How have PSMA PET imaging modalities changed the landscape with respect to prostate cancer?

So essentially PSMA PET imaging has been an absolute game changer. It has really brought about a revolution in the medical imaging of prostate cancer. So say for example, very often one had been focused at the pelvic region. So for example, even for initial staging, mostly the diagnosis was pelvic focused and you do conventional imaging with CT MRI and things, and you would see… or biopsy or ultrasound, you would see the focal or localized disease at best or say primary tubal or some lymph nodes in the area. And usually there were certain metastasis which were not picked up when you do a CT whole body imaging. [inaudible 00:05:56] the known limitations of conventional imaging. What we see with PSMA targeted imaging is A, the resolution is phenomenal. So we can actually pick up very small lesions because it’s not morphological based.

It’s molecular based imaging and PSMA itself. It’s a peptide… I’m sorry, it’s a substance, which is situated on cell membranes. And it’s expression is particularly increased when the tumor is aggressive or metastasized. So having said that, the diagnostics with PSMA PET imaging is both beneficial at initial staging, where when we see PSA could be not very high, but the disease could be spread in other organs or one could have distant metastasis. And this could in itself change the management approaches of prostate cancer because some patients… most patients, yes they’re diagnosed early with low metastatic burden, but there are a lot of patients who are diagnosed at late stage with multiple metastases, which could have been missed by conventional imaging.

Now with PSMA targeted imaging, these metastases can be picked up earlier rather than late. B, when a patient treated with conventional therapies that are there today, at late stages when the disease is advanced and progressed and [inaudible 00:07:50], at late stage heavily metastasized or advanced disease, recurrent, past all possible treatments, at that point, PSMA targeted imaging can also help in patient selection for PSMA targeted therapy for which there have been clinical trials now. And hopefully this is going to be FDA approved very soon in the near future.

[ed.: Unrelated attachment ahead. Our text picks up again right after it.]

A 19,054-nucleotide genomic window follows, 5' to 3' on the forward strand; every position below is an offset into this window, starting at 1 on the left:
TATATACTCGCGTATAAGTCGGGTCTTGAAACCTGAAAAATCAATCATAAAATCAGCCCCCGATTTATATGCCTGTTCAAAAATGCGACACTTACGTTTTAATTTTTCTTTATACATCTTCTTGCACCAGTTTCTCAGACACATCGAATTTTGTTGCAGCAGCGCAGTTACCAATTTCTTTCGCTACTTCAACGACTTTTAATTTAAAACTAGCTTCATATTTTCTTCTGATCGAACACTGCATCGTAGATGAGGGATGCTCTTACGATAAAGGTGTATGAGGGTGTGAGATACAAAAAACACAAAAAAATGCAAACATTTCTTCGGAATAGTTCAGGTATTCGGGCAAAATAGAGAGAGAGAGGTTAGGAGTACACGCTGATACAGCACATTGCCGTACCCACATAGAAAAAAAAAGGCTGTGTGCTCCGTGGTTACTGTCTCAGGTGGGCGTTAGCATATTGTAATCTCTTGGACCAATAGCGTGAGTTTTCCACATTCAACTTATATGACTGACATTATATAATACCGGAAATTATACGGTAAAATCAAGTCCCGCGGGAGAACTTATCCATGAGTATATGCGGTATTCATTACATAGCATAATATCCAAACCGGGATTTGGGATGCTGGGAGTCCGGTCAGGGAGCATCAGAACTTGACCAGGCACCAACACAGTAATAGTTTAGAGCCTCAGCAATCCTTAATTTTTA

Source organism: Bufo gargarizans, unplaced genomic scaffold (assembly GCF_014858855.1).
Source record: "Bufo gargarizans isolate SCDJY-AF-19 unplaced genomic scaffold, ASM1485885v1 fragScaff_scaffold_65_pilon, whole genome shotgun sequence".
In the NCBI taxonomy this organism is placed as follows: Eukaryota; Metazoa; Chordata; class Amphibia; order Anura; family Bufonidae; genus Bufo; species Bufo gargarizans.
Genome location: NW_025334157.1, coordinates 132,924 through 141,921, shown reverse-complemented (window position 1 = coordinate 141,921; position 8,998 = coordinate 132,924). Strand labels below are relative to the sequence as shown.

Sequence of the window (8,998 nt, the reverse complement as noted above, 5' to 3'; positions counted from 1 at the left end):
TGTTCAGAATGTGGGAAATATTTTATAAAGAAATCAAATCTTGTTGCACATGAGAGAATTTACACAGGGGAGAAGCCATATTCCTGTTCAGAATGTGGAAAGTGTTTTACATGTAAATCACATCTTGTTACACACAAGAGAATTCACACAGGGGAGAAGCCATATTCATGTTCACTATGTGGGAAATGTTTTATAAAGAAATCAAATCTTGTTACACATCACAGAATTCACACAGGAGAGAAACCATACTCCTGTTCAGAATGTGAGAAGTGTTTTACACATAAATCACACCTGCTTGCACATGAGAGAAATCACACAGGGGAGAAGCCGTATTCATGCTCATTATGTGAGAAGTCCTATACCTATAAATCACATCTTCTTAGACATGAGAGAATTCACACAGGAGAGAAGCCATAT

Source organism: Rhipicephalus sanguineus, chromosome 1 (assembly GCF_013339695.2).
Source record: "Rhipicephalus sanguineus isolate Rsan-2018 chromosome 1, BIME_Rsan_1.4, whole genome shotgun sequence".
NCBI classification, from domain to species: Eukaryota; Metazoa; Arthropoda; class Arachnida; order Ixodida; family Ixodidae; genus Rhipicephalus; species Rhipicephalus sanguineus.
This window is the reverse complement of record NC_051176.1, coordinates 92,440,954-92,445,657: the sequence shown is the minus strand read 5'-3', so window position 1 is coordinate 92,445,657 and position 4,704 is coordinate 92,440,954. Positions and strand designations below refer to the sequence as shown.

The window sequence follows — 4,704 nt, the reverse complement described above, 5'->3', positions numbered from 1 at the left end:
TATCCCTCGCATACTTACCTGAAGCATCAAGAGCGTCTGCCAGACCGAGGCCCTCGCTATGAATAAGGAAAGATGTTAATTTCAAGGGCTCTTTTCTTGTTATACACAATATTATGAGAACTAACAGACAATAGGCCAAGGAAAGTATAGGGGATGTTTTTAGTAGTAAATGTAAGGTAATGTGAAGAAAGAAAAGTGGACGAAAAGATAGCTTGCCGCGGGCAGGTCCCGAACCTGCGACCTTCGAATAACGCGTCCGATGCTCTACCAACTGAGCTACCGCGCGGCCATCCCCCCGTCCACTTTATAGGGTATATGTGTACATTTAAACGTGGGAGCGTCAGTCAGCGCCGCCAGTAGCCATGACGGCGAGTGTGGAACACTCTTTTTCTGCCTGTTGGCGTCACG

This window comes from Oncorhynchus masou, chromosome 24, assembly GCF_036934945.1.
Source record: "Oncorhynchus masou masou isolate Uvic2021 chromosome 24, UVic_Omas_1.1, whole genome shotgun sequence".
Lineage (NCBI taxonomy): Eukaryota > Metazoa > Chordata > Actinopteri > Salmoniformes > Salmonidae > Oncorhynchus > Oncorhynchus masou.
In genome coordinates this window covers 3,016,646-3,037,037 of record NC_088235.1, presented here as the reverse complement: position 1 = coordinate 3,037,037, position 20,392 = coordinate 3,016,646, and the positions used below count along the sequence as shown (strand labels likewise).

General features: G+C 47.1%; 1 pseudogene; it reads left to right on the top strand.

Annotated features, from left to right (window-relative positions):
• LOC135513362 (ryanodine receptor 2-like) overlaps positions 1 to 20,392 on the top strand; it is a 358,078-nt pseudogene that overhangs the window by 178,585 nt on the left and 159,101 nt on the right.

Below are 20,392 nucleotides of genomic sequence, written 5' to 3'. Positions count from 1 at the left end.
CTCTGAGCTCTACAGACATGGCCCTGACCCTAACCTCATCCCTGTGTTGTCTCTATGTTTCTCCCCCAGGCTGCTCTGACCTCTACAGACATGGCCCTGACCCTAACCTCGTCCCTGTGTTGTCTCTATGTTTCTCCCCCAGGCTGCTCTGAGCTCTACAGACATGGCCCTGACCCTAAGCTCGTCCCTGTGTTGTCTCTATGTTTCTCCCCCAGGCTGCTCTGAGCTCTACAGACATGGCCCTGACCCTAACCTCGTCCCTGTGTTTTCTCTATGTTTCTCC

Can you talk to us about Lutetium-177 labeled PSMA and how this agent can be used as a diagnostic and therapeutic target in mCRPC?

Dr. Nat Lenzo: Yeah, thanks lutetium-177 is a beta emitting radio re-client, it’s been around for a long time. And in fact, the whole paradigm of lutetium PSMA for the targeted therapy of prostate cancer, based on the PSMA target, goes down to a similar scenario that we’ve been using in neuroendocrine tumors now for about 20 years. So in neuroendocrine tumors, we look for a different target called the somatostatin receptor and we use lutetium-177 coupled with gallium imaging as well. So we use gallium PET to look for the targets usually. And then once we find a target, we move from a diagnostic type of imaging agent with gallium to a therapeutic type of treatment with lutetium. So that sort of gallium for imaging, lutetium for therapy has been around a long time. We can use lutetium more so as an imaging agent, but it’s not a very good imaging agent.

It does give some type of radiation that we can pick up on a gamma camera or a SPECT camera. And we do that routinely more so to see if the therapy has gone to the targets that we wanted and also to do what we call dosimetry, where we try and work out doses. Doses to relevant organs like bone marrow or kidneys, and also doses to the tumor. So by and large, in modern practice of radioligand therapy, we’ll use a PET imaging agent, either gallium or now fluorine PSMA to look for the target. And then if you have sufficient target, then we can offer a therapy with lutetium PSMA, which will go to those areas and deposit a radiation dose to those areas.